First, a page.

But lest we forget, Michigan has more than one rival. And its in-state nemesis, Michigan State, has a pretty good coach of its own right now in Mark Dantonio. Let’s go ahead and call that forthcoming coaching rivalry the Scowl Bowl.
And then there’s Penn State. The hope when Delany added the Nittany Lions back in the early ‘90s was that the conference would now boast three nationally preeminent programs — and it did for a few years. But outside of a couple championship seasons, Penn State was nationally irrelevant for most of Joe Paterno’s last decade at the helm. And then it became nationally scorned and NCAA-sanctioned for the Jerry Sandusky scandal.
But Penn State, like Michigan, shelled out last year for a touted rebuilder in James Franklin, who just completed a 7-6 debut season despite pencil-thin roster depth. Add Harbaugh to a Big Ten East with Meyer, Franklin and Dantonio, and suddenly that division looks like a potential behemoth.
Ohio State, for one, should welcome the talent influx. At a Sugar Bowl press conference Sunday, Alabama defensive coordinator Kirby Smart and a few key players raved at the Buckeyes’ speed and talent. “We’ve talked to several coaches in their league — these are coaches that have been in the SEC — and every coach to a T said, without a doubt, they’ve got an SEC team, they’ve got SEC speed and SEC size,” Smart said. “They just don’t play in the SEC.”
And yet the Buckeyes continue to suffer from the stigma of playing in the lightly regarded Big Ten, with few chances to prove themselves against respected opponents. It took a 59-0 Big Ten title game win for the selection committee to bump them into the top four.
“I’m excited for the Big Ten,” said Ohio State defensive tackle Michael Bennett. “Every now and then at the end of the season when you need a signature win, it would be nice for [Michigan] to be ranked higher.”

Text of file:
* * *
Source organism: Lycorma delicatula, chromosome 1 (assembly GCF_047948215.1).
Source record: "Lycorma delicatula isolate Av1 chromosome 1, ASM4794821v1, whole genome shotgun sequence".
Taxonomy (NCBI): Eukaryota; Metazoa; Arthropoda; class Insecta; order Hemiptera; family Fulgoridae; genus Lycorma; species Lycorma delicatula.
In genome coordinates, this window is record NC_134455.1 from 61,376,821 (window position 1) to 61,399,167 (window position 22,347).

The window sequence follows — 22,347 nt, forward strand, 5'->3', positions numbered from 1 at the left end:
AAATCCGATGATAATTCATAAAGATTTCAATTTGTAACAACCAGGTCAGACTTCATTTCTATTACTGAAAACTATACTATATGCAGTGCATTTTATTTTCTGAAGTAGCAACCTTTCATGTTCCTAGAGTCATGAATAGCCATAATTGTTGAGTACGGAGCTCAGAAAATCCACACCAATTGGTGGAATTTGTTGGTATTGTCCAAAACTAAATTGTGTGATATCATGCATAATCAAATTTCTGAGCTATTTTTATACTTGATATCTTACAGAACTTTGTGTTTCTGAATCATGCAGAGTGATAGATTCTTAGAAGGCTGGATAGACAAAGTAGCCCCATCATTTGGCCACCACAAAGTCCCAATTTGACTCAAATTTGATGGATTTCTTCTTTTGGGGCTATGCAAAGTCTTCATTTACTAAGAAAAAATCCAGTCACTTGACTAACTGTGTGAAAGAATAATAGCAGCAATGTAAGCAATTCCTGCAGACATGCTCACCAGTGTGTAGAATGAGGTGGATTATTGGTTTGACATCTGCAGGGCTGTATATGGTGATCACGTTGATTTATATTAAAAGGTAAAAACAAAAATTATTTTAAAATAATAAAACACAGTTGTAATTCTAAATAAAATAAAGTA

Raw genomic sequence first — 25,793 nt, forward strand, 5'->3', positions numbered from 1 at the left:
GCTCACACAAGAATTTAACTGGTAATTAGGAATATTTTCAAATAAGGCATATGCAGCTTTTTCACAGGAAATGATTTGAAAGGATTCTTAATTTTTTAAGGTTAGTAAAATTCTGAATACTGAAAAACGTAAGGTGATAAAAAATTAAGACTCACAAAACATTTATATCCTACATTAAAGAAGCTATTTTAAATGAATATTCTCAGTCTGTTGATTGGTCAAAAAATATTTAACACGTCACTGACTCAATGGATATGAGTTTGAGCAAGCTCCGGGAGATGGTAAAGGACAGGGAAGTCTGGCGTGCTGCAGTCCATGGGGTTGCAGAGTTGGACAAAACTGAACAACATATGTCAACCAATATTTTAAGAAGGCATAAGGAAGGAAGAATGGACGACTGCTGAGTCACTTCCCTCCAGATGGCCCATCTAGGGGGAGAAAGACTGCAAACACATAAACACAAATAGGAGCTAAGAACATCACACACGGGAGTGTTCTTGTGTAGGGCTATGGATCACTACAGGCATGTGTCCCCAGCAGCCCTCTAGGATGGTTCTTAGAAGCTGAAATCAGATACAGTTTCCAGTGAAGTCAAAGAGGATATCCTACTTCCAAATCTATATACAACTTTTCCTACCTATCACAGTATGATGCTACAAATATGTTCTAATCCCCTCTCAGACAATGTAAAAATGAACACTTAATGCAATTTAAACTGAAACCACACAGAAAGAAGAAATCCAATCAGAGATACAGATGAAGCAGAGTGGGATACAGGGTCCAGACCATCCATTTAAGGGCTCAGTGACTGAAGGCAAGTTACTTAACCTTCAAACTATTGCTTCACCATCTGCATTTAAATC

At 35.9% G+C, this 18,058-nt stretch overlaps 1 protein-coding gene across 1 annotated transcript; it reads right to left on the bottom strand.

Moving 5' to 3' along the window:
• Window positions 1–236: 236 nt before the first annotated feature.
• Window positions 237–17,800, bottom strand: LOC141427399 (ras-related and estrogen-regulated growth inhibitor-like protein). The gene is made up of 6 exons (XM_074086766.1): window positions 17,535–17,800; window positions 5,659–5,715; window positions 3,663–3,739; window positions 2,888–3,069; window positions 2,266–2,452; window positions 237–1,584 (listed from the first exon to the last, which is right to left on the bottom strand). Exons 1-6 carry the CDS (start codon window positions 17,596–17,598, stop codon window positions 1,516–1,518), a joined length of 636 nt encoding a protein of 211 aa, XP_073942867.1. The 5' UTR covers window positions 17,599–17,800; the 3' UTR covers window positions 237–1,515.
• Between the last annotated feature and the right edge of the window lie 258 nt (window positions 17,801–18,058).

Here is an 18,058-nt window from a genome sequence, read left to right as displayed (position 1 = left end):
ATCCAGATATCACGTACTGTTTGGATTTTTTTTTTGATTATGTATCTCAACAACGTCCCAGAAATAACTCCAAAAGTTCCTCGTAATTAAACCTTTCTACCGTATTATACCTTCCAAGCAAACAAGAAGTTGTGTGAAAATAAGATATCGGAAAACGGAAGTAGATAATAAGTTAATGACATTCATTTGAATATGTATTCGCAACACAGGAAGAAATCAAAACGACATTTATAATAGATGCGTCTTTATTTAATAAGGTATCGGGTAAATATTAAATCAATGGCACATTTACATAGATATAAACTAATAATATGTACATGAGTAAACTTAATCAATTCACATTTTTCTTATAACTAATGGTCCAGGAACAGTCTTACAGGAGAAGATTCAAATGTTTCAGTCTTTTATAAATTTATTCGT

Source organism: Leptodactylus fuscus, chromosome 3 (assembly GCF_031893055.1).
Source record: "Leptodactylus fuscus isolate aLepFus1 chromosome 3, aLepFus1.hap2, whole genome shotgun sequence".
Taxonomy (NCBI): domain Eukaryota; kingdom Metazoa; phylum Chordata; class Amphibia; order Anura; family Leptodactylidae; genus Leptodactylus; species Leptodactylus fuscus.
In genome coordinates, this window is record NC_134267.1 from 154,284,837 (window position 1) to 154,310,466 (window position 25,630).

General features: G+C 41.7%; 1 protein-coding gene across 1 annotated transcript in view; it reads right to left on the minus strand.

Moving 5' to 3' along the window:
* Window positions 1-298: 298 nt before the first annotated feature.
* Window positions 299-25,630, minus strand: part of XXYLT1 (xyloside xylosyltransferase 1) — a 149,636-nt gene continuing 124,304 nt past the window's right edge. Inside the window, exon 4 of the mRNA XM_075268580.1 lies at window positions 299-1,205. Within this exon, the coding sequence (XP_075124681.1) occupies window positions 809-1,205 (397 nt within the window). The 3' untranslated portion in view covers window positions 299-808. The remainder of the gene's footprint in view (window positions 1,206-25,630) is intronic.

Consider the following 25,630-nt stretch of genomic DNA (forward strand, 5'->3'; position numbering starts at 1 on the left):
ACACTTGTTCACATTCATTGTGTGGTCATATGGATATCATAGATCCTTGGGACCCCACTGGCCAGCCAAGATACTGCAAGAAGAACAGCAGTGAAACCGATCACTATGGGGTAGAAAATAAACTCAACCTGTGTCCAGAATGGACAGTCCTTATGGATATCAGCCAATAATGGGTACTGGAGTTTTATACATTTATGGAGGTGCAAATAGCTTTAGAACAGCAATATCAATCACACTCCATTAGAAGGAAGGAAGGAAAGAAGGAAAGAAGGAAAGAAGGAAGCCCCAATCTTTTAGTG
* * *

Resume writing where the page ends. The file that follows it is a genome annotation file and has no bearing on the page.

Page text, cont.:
That’s not to say that Michigan’s gamble couldn’t completely backfire. For one thing, Harbaugh could cut and run back to the NFL at any time. Only he can say why he preferred a return to school over a trip across the bay to Oakland — those who know him well are apparently stunned he’s returning to college — but clearly he holds a special spot for his alma mater. We’ll see whether he still feels that way after a few years of the recruiting grind and the booster circuit. Or watching other coaches hold up the Lombardi Trophy each February.
Also, isn’t anyone in Ann Arbor concerned the San Francisco 49ers couldn’t wait to part ways with a guy who averaged 12 wins a year for them? Harbaugh doesn’t just rub opponents the wrong way; he’s managed to alienate the people he works with at two stops now. Before the 49ers, Harbaugh was basically a savior for Stanford football, but you’d never know it the way he’s talked about in that building. They respect the heck out of him, but their “Jim stories” aren’t exactly told with reverence. The guy’s a manic. He’s hard to work with.
But that’s hardly Michigan’s concern today. After eight years of mostly misery, of Appalachian State and Toledo, of RichRod’s 3-9 season and an NCAA investigation, of Brady Hoke’s unwatchable offense and unacceptable handling of a player’s concussion, Christmas is about to come twice in Ann Arbor this year.
The Harbaugh era, however long it lasts, will almost certainly be more successful and more entertaining than any since Schembechler’s storied tenure.
It’s a huge coup for Michigan. It’s a big win for the Big Ten. And it’s only going to make college football better if those two parties return to relevance.
Stewart Mandel is a senior college sports columnist for FOXSports.com. He covered college football and basketball for 15 years at Sports Illustrated. His new book, "The Thinking Fan’s Guide to the College Football Playoff," is now available on Amazon. You can follow him on Twitter @slmandel. Send emails and Mailbag questions to Stewart.Mandel@fox.com.